Google Summer Ad Business Falls After Crypto Winter

Q3 advertising struggled, partly due to a pullback in spending from crypto companies, Google’s Chief Business Officer Philipp Schindler said


Source: Shutterstock


key takeaways

  • Google’s quarterly ad revenue dropped 2% to $7.1 billion as advertisers slashed budgets
  • YouTube ad revenue fell for the first time since the division began reporting performance in 2020

Internet giant Google is seeing some financial pain as advertisers, including crypto firms, pull back on their spending alongside rising inflation.

Parent company Alphabet on Tuesday posted its third-quarter earnings — a quarterly net profit of $13.9 billion — down 27% from a year ago, missing analyst estimates of $16.9 billion. Revenue climbed 6% to $69.1 billion, falling short of the $71 billion expectation.

The Mountain View, California-based company appears to have been affected by the crypto winter, rising interest rates and fears of slowing growth as the global economy is still reeling from the pandemic and Russia’s war in Ukraine.

Philipp Schindler, Google’s chief business officer, said in the earnings call that the slump was driven in part by crypto companies and other financial firms trimming ad spending.

“In the third quarter, we did see a pullback in spend by some advertisers in certain areas and search ads,”  he said. “For example, in financial services, we saw a pullback in the insurance, loan, mortgage and crypto subcategories.”

Schindler didn’t elaborate on which crypto subcategories contributed to the slide, but the company’s strict crypto ads policy is designed to shut out shady advertising or brazen scams. 

Google didn’t return Blockworks’ request for comment by press time.

Google’s advertising revenue from YouTube fell 2% to $7.1 billion, the first time the division reported a loss. Meanwhile, revenue from Google search ads rose 4.2% to $39.5 billion, but but the division missed forecasts for 8% growth.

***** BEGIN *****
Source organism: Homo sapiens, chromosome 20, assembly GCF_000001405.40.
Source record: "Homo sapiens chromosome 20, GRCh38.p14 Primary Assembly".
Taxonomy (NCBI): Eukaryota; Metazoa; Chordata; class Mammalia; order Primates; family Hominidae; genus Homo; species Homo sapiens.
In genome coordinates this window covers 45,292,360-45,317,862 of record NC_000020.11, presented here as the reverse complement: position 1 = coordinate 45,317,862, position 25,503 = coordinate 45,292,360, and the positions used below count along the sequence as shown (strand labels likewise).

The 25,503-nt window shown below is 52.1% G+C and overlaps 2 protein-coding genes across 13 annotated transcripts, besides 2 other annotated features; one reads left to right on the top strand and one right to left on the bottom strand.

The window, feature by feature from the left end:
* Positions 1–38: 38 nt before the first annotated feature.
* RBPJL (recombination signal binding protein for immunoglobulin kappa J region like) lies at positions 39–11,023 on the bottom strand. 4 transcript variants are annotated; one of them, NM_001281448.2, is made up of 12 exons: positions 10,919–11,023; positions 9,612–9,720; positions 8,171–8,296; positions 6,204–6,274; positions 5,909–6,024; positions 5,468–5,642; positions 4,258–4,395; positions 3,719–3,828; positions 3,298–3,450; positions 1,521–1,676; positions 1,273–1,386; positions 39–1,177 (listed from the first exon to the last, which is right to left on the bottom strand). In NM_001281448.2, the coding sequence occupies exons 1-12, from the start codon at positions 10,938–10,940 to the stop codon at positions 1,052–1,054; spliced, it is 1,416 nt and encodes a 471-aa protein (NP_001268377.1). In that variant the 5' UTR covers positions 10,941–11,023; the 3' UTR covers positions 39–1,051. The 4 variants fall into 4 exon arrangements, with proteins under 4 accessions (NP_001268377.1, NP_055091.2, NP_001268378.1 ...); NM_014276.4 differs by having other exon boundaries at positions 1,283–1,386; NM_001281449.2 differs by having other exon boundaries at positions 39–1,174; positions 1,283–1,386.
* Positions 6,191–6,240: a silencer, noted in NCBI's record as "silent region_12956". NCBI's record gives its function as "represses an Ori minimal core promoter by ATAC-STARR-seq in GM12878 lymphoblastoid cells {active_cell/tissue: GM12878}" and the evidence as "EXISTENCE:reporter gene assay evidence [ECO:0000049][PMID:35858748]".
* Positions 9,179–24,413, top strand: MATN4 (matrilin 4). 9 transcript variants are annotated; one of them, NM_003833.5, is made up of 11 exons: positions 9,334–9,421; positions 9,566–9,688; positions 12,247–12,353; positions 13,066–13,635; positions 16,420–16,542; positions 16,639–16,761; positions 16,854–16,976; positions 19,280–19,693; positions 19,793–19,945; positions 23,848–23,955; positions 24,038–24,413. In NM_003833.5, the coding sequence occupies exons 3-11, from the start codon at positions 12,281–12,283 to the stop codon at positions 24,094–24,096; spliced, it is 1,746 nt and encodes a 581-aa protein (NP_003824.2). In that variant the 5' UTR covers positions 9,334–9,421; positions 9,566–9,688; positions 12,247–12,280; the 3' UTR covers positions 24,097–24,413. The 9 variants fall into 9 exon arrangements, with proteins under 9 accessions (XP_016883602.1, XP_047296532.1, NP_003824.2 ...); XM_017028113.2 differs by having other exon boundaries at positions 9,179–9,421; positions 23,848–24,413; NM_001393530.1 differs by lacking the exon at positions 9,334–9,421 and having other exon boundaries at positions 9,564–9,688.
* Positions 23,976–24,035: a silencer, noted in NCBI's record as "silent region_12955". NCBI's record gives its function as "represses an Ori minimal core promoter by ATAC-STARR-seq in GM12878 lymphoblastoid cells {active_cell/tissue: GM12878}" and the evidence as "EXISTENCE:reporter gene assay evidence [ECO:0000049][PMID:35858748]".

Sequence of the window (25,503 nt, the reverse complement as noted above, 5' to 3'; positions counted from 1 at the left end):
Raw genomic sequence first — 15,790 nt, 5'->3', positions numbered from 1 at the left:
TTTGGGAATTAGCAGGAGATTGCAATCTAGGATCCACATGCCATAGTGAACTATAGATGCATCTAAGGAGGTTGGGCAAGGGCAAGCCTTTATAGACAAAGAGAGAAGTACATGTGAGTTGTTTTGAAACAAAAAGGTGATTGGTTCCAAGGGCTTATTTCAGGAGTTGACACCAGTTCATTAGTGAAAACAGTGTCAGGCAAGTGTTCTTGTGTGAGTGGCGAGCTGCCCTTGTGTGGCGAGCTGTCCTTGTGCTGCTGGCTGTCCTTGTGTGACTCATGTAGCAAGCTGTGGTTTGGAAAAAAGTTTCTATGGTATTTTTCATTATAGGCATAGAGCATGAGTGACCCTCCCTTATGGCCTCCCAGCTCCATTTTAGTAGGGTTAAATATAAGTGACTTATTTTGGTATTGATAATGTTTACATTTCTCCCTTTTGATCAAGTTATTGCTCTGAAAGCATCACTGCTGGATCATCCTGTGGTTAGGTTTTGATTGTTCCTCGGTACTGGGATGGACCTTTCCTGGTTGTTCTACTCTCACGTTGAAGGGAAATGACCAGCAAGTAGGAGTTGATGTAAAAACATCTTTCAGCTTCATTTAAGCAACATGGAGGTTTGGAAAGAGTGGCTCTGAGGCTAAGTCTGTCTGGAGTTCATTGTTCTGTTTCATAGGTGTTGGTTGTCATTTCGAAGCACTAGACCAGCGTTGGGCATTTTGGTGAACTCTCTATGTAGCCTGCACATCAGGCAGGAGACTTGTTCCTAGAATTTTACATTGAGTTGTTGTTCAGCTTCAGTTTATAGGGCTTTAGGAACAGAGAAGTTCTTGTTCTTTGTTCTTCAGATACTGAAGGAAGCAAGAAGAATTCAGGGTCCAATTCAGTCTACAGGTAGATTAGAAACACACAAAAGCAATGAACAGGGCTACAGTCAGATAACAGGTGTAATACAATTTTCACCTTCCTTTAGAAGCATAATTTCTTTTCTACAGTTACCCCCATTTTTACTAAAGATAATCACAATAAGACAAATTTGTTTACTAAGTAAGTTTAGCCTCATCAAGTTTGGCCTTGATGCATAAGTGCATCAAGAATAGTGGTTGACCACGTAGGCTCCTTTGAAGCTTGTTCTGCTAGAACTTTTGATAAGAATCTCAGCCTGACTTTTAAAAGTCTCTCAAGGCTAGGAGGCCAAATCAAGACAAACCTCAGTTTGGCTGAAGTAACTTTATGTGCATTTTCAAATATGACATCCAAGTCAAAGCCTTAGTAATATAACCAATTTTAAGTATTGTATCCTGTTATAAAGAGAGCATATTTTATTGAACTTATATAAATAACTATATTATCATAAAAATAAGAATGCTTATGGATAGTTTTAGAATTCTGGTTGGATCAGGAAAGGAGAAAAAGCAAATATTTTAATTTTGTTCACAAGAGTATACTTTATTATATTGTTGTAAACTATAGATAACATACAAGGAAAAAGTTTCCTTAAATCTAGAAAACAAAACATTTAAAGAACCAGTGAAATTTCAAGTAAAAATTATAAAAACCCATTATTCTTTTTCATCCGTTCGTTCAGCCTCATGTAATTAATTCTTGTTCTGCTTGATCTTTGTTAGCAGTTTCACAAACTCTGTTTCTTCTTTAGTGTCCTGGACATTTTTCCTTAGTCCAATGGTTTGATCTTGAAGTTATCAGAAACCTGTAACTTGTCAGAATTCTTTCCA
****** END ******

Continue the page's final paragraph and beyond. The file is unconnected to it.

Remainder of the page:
Alphabet CEO Sundar Pichai described the period as a “tough time in the ad market,” and Chief Financial Officer Ruth Porat blamed the year-on-year slump on “further pullbacks in advertiser spend.”

The cryptocurrency market has trended downward this year, hit by a mix of recessionary fears and the collapse of the Terra ecosystem, with 2021 darling assets such as Solana down over 90% year to date. Price volatility forced major industry players including Coinbase, and BlockFi to rejig operations and lay off thousands of employees. 

Pay-per-click (PPC) marketing is generally not what Web3 businesses do, and not what they have historically been doing, according to Adrian Krion, founder and CEO of blockchain gaming startup Spielworks.

“Right now, [lower ad spending] is also related to the low interest and the bear market,” he told Blockworks, adding that businesses in the industry are expected to rely on proven practices like content and viral marketing until Google’s financial product and services policy is made clearer.

Google bets on Coinbase for revenue diversification

Despite the bearish sentiment, the crypto winter is not broadly seen as a terrible thing for the industry as a whole, as times of slow growth are helpful in rooting out conceptually weak projects and carving out space for others to innovate.

Google appears to accept that the drawdown in revenue from crypto-related advertisers won’t last long. Earlier this month, it inked a deal with Coinbase to soon begin accepting crypto payments from its cloud customers.

Lars Seier Christensen, chair of Concordium and founder of Saxo Bank, said Google’s new partnership is a “general endorsement of the crypto space” where an increasing number of businesses accept crypto as viable tender for goods and services. 

“But more importantly, it’s unquestionable that Google has done this to gain additional market share for its growing cloud business. This means that Google has recognized a real business potential in the equally growing number of crypto native businesses,” he added.

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